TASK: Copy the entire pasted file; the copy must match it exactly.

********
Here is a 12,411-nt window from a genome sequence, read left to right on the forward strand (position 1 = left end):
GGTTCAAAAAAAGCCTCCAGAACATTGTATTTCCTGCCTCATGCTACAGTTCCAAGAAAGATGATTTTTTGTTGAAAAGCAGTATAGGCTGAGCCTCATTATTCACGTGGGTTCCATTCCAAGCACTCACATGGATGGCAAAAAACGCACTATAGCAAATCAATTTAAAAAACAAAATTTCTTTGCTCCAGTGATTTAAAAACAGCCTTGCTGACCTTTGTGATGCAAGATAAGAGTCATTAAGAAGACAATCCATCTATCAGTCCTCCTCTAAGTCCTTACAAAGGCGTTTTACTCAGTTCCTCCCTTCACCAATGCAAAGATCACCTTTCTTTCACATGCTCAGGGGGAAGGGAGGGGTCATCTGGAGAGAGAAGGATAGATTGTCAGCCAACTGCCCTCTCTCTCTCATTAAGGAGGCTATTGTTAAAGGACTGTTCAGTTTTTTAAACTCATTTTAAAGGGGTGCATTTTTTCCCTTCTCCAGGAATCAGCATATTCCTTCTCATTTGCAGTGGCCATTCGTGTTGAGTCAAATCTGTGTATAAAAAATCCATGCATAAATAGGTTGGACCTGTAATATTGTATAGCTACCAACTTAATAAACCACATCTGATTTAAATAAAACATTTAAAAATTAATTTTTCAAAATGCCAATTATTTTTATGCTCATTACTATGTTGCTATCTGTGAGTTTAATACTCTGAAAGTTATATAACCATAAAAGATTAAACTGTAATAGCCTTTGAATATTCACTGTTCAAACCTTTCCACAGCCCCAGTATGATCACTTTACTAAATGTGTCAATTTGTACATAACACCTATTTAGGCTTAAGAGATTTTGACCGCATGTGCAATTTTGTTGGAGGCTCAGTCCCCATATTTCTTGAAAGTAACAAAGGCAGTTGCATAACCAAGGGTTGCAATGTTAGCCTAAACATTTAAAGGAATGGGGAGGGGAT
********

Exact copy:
Here is a 12,411-nt window from a genome sequence, read left to right on the forward strand (position 1 = left end):
GGTTCAAAAAAAGCCTCCAGAACATTGTATTTCCTGCCTCATGCTACAGTTCCAAGAAAGATGATTTTTTGTTGAAAAGCAGTATAGGCTGAGCCTCATTATTCACGTGGGTTCCATTCCAAGCACTCACATGGATGGCAAAAAACGCACTATAGCAAATCAATTTAAAAAACAAAATTTCTTTGCTCCAGTGATTTAAAAACAGCCTTGCTGACCTTTGTGATGCAAGATAAGAGTCATTAAGAAGACAATCCATCTATCAGTCCTCCTCTAAGTCCTTACAAAGGCGTTTTACTCAGTTCCTCCCTTCACCAATGCAAAGATCACCTTTCTTTCACATGCTCAGGGGGAAGGGAGGGGTCATCTGGAGAGAGAAGGATAGATTGTCAGCCAACTGCCCTCTCTCTCTCATTAAGGAGGCTATTGTTAAAGGACTGTTCAGTTTTTTAAACTCATTTTAAAGGGGTGCATTTTTTCCCTTCTCCAGGAATCAGCATATTCCTTCTCATTTGCAGTGGCCATTCGTGTTGAGTCAAATCTGTGTATAAAAAATCCATGCATAAATAGGTTGGACCTGTAATATTGTATAGCTACCAACTTAATAAACCACATCTGATTTAAATAAAACATTTAAAAATTAATTTTTCAAAATGCCAATTATTTTTATGCTCATTACTATGTTGCTATCTGTGAGTTTAATACTCTGAAAGTTATATAACCATAAAAGATTAAACTGTAATAGCCTTTGAATATTCACTGTTCAAACCTTTCCACAGCCCCAGTATGATCACTTTACTAAATGTGTCAATTTGTACATAACACCTATTTAGGCTTAAGAGATTTTGACCGCATGTGCAATTTTGTTGGAGGCTCAGTCCCCATATTTCTTGAAAGTAACAAAGGCAGTTGCATAACCAAGGGTTGCAATGTTAGCCTAAACATTTAAAGGAATGGGGAGGGGAT